Friedan: What those polls show is that the great majority of women want a different work arrangement when their children are little. It does not show the majority of women would abjure opportunities for careers. The polls show that women do not necessarily want to spend their lives in the rat race the way men do. They want to have a new mix—children and work. They are leaving corporations and starting their own businesses, not to go home again but to work in situations that are more flexible. They’re saying that women don’t want to choose the mommy track versus the fast track. The best companies are discovering that the women they want on the fast track also can be given flexible work arrangements. It will allow them to keep women who are assets to the companies.

Playboy: Do you admit that some women want to stay home to raise a family?

Friedan: Some might, but those women want other things that the women’s movement brings them. Some women want to have their kids and then go back to school, and then go to work where they can add a whole new dimension to their lives. Other women want to do the opposite. The main thing is that women want choices.

Playboy: It’s been said that children suffered because of the women’s movement. Women gained the opportunity to work and kids were abandoned.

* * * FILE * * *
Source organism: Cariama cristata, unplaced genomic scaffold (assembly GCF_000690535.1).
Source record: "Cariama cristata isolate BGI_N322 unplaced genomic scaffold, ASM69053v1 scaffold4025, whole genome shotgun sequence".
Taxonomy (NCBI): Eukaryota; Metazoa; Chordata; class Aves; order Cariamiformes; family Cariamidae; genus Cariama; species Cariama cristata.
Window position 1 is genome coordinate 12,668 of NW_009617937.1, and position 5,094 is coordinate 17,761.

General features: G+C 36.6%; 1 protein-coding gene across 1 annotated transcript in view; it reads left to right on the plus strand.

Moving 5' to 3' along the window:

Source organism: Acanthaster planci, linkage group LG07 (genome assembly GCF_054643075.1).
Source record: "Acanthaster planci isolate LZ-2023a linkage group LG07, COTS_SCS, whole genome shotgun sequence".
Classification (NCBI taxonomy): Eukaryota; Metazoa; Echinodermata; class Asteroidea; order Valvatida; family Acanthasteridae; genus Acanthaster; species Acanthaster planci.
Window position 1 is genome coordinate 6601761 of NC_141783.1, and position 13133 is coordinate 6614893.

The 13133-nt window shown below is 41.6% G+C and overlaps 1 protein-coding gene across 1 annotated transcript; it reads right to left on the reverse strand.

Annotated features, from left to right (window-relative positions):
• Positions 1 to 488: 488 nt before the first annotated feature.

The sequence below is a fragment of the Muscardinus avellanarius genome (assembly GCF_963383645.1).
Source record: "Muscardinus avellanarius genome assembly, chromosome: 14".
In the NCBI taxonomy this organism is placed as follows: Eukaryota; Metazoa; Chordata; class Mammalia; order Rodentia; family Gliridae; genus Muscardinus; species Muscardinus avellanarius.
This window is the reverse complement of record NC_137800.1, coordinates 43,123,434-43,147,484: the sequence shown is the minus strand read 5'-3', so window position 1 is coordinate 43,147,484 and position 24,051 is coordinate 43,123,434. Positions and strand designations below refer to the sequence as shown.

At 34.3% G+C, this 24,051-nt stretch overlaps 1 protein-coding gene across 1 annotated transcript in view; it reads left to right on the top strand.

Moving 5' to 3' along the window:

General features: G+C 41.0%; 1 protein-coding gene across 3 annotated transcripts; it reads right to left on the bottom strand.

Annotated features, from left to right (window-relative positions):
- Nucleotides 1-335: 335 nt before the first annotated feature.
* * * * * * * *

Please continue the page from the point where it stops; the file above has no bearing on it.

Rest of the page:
Friedan: That’s enormously regressive thinking, though you certainly see that attitude portrayed in the media.

Playboy: But research indicates that kids are suffering. It might not be good for kids to have both parents working twelve hours a day.

Friedan: Both parents should not be working twelve hours a day. That’s where job sharing comes in. Flexible hours and parental leaves, for both parents. President Bush vetoed a minimal parental-leave bill. That alone is reason enough to throw him out of office.

Playboy: Do you agree that kids, in the meantime, are the victims?

Friedan: The argument is that women should go home because kids are being abandoned by work-obsessed parents. First of all, the reason both parents work twelve hours a day is an economic issue, not a women’s rights issue. Both parents have to work. They need the money. Children suffer because of the economy. Both parents have to work and there is no support, no child care, no flexible hours. Children are being victimized, but not because women went back to work. Research indicates that when women went back to work, by necessity or choice, there was no bad effect on the children—depending, of course, on family circumstances and other factors.